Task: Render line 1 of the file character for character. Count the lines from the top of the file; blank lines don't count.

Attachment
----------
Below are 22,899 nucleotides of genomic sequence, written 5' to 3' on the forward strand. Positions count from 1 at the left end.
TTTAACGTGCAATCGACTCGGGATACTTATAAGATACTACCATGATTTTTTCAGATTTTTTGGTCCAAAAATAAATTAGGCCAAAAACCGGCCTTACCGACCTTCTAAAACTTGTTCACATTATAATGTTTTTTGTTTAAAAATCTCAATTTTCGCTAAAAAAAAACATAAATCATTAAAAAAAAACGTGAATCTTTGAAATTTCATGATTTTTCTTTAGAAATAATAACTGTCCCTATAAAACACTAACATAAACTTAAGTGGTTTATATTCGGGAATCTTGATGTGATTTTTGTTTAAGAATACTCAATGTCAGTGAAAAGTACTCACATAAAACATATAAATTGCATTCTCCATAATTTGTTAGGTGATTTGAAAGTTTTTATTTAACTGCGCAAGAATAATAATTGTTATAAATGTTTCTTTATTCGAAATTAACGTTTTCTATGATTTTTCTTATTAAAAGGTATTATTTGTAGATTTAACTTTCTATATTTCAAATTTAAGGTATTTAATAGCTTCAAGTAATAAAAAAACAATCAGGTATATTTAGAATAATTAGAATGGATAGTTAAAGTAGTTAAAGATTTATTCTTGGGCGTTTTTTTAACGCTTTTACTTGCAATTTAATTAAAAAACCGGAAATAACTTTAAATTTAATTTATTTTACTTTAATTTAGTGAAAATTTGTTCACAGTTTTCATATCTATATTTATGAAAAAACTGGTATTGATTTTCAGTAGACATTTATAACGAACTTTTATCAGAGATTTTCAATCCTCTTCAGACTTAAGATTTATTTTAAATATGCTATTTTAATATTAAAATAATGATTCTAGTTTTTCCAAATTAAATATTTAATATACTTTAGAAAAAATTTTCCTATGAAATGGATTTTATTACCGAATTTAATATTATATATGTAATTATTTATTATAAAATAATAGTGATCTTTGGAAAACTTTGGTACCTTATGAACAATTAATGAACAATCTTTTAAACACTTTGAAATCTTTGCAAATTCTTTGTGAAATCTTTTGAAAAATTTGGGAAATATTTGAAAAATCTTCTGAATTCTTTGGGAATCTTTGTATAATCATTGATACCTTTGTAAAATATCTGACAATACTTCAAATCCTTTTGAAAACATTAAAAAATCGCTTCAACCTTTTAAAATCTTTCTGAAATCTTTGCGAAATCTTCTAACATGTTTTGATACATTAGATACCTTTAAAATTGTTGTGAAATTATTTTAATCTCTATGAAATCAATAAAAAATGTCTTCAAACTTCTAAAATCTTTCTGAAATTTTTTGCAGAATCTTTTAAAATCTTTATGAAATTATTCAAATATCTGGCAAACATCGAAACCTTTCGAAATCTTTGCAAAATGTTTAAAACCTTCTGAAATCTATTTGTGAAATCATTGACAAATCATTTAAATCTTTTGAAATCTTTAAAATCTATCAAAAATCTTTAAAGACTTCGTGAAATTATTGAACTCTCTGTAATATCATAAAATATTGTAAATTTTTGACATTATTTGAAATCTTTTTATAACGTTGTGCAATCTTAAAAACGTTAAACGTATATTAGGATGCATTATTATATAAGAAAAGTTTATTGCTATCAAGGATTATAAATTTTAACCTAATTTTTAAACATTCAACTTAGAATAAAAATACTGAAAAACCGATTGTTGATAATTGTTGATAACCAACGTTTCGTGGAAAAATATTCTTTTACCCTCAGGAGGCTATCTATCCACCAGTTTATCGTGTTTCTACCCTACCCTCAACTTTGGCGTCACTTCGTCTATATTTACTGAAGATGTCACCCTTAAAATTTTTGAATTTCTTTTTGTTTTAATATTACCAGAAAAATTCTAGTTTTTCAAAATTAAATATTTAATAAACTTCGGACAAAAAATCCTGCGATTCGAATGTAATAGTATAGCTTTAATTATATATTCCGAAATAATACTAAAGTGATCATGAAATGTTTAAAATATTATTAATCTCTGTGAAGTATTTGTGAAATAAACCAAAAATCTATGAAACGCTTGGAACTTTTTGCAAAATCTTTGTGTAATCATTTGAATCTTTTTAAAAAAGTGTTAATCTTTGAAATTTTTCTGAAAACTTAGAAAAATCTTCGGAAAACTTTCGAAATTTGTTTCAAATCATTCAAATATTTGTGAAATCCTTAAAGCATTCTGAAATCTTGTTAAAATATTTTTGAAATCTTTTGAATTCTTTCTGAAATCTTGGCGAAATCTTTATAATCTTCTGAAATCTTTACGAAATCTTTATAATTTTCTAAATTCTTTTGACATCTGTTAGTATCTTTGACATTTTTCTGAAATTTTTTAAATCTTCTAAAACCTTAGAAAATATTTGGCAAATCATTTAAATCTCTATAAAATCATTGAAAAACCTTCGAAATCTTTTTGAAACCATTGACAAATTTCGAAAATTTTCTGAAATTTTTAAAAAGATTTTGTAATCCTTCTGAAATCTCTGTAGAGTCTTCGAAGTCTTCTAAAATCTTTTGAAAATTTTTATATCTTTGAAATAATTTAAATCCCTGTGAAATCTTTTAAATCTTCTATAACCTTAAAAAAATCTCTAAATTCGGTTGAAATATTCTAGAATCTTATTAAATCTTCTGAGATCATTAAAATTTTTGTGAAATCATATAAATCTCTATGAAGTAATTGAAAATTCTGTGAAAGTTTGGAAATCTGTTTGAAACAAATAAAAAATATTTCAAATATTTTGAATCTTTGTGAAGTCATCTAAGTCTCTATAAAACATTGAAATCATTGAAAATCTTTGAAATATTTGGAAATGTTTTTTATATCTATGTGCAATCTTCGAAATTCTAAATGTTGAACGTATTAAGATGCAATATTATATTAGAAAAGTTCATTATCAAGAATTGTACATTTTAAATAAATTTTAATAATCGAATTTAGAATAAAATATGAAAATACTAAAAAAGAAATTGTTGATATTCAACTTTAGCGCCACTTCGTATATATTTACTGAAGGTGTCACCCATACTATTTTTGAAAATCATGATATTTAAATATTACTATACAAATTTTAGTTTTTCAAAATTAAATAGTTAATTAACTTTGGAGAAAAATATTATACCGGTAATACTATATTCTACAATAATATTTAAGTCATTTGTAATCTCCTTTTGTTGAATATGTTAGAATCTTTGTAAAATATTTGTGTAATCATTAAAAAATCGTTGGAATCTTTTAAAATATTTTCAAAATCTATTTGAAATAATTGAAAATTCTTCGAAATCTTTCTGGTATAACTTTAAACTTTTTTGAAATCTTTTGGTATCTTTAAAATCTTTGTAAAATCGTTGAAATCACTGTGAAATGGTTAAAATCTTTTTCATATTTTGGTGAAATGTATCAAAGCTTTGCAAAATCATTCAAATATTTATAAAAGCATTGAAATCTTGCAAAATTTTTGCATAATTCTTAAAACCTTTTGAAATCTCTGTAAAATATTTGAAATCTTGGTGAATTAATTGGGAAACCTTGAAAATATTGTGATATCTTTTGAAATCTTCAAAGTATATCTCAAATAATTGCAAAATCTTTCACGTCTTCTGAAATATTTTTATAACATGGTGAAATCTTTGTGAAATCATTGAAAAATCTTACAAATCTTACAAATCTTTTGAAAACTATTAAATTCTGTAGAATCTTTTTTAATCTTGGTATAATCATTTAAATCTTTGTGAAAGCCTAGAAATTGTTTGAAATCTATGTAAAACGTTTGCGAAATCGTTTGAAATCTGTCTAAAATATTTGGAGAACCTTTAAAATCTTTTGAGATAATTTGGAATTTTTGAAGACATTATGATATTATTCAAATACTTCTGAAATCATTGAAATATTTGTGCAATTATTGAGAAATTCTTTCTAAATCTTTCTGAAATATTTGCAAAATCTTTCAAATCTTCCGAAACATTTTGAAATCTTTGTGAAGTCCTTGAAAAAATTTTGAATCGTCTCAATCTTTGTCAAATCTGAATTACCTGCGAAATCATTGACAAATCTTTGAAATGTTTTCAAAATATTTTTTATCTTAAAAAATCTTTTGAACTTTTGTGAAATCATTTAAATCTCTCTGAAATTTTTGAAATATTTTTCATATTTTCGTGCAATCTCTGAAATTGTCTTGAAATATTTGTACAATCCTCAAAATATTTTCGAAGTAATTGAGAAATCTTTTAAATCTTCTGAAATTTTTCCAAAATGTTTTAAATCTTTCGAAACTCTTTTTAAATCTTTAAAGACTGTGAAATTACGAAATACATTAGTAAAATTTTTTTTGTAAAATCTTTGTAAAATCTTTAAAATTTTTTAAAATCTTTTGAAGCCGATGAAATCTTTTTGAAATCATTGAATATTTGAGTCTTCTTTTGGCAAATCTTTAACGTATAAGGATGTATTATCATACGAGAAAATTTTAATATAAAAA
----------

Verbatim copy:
Below are 22,899 nucleotides of genomic sequence, written 5' to 3' on the forward strand. Positions count from 1 at the left end.